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The SeamLess Life

Issue #17, January 4, 1999
By Master Certified Coaches
Sherry Lowry and Diane Menendez

On Becoming Artfully Resilient:
       Set Good Boundaries

"If you can't say 'no,' your 'yeses' don't mean a thing."
                        - Peter Block

For the past several issues, we've asked you to focus on resilience - the "spring back factor". Resilience lets you recover quickly from setbacks. When you're resilient, you feel better and success just comes more naturally to you.

Sounds great, right? No one would jeopardize their resilience if they could help it, you say.

Well, you may be doing just that. Every time you say "yes" when you want to say "no," you're jeopardizing your ability to spring back. Why? Because you're compromising your boundaries . You're letting things into your life that just shouldn't be there. Those things are sapping your energy, zapping your commitment to what's really important to you.

What are Boundaries?

Boundaries are the "walls" you create around yourself by the limits you set: limits around time, limits around who you let into your life, limits around what activities that you let take up your attention and your time. They are the imaginary lines that tell people how close they can come to you. Good boundaries mean that you spend your time and energy wisely. You don't waste anything on what's not good for you - people, activities, food. You are in charge. You're choosing what you let inside your life.

Boundaries are for protection.

Boundaries are the fundamental things that keep you "safe" and support your well-being. You learned how to set boundaries as a child--to say 'no' to strangers, to turn away people who wanted to touch you inappropriately, to stay away from kids who have measles and who aren't good playmates. If you were parented well, you learned how to make your boundaries tight and steadfast, to resist people who are "boundary invaders." You learned how to keep yourself safe and well.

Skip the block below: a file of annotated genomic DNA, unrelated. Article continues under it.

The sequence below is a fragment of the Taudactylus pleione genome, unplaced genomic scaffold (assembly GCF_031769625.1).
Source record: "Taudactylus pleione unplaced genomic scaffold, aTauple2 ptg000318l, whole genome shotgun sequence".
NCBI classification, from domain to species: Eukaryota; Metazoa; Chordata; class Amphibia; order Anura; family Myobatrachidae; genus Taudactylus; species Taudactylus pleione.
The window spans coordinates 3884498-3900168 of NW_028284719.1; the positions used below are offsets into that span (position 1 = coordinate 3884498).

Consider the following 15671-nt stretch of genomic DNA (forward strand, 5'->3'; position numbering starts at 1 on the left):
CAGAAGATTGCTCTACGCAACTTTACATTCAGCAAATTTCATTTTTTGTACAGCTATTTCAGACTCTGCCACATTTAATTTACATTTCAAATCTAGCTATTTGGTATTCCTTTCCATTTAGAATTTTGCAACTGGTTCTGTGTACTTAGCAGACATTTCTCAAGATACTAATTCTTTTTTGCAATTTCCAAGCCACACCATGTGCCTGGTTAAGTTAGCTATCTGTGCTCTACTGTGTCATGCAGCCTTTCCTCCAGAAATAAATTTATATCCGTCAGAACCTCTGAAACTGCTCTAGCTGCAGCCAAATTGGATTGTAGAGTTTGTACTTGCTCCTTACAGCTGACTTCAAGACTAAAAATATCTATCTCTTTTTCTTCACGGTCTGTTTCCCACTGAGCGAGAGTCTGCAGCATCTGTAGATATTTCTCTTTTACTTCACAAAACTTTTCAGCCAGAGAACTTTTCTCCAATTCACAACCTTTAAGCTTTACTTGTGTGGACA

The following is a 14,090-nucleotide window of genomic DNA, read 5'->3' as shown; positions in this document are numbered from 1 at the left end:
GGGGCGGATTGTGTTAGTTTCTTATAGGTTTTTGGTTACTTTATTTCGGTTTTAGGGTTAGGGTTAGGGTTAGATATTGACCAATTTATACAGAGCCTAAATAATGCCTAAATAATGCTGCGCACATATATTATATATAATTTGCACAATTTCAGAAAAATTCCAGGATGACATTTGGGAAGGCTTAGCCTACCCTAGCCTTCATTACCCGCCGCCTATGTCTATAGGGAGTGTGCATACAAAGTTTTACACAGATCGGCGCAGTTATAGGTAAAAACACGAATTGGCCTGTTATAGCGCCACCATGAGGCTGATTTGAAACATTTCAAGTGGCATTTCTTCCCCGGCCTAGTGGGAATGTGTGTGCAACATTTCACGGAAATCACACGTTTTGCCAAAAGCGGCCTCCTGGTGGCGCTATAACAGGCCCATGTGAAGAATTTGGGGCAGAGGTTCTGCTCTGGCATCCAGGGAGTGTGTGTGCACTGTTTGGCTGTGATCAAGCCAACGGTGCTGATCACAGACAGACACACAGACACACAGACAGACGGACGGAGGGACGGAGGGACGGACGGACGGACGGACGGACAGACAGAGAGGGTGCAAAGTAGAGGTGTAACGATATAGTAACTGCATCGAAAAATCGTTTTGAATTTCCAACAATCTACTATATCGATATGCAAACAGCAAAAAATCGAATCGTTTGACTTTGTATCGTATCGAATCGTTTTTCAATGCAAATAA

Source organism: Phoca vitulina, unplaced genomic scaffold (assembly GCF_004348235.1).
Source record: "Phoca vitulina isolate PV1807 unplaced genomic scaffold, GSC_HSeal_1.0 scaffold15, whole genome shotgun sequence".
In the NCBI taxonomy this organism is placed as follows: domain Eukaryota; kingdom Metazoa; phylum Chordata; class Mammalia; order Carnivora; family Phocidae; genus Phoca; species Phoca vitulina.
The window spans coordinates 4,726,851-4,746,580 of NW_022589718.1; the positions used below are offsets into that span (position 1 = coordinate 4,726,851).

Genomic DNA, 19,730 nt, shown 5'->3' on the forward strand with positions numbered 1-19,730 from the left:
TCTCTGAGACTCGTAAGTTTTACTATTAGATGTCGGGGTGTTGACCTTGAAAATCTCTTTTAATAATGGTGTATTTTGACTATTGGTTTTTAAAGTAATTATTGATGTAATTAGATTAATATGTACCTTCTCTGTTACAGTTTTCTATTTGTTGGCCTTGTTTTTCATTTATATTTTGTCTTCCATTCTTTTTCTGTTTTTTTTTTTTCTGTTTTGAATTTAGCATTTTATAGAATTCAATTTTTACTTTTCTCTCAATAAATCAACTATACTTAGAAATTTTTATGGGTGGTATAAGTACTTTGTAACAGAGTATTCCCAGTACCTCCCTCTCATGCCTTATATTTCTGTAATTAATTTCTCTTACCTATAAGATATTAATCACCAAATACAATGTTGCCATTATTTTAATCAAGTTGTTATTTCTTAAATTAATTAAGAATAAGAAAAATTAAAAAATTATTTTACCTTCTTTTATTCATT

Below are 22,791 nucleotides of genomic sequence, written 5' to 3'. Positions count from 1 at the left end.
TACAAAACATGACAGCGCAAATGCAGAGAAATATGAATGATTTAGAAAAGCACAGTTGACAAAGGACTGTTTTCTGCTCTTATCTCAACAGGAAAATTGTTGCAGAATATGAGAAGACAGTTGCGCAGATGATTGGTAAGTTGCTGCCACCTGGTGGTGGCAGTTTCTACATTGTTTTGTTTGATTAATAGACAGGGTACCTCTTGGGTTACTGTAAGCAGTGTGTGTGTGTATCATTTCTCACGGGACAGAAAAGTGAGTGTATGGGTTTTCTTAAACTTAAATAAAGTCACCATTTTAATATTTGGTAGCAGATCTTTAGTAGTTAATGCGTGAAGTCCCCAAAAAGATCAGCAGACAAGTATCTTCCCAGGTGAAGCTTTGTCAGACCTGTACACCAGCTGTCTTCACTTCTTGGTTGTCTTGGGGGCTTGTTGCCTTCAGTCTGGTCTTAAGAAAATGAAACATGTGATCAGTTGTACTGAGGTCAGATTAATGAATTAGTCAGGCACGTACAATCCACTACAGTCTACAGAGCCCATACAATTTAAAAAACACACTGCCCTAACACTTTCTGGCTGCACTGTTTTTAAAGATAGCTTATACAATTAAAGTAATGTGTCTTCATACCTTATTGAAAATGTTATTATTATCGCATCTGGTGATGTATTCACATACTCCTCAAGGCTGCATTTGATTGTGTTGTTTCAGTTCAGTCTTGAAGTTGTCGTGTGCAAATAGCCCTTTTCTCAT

Two year-olds know the power of saying 'no.' When things happen that a child doesn't like, you'll hear him scream "NO!" immediately. Saying "no" helps the child feel powerful and able to set limits - it's the natural foundation required for independence. It gives us power.

So why as adults are we afraid to say "no?" Probably because when we first heard our parents say "No!" to us, it meant "Stop immediately - you have no choice!" "No" was a signal that we were either unsafe at the moment or that what we were doing, and being, was unacceptable . It was a sign of rejection, that we weren't OK. When we were little, rejection meant that we were going to be cut off from the love and caring that sustained us. We could lose everything we had.

Saying "no", and thereby keeping good boundaries is hard when we think it means giving up someone's approval. You become afraid to say 'no:' afraid of losing a client, being rejected, not being liked. When you do it once, it seems like a small thing. When it's a habit, you're in trouble.

Keep Your Boundaries Tight

Whenever you say 'yes' when you should say 'no,' you're letting someone or something invade your boundaries. That is, you are interpreting someone else's request or need as a demand. You're saying to yourself that you have no choice about it. You can't run the risk of rejection or loss.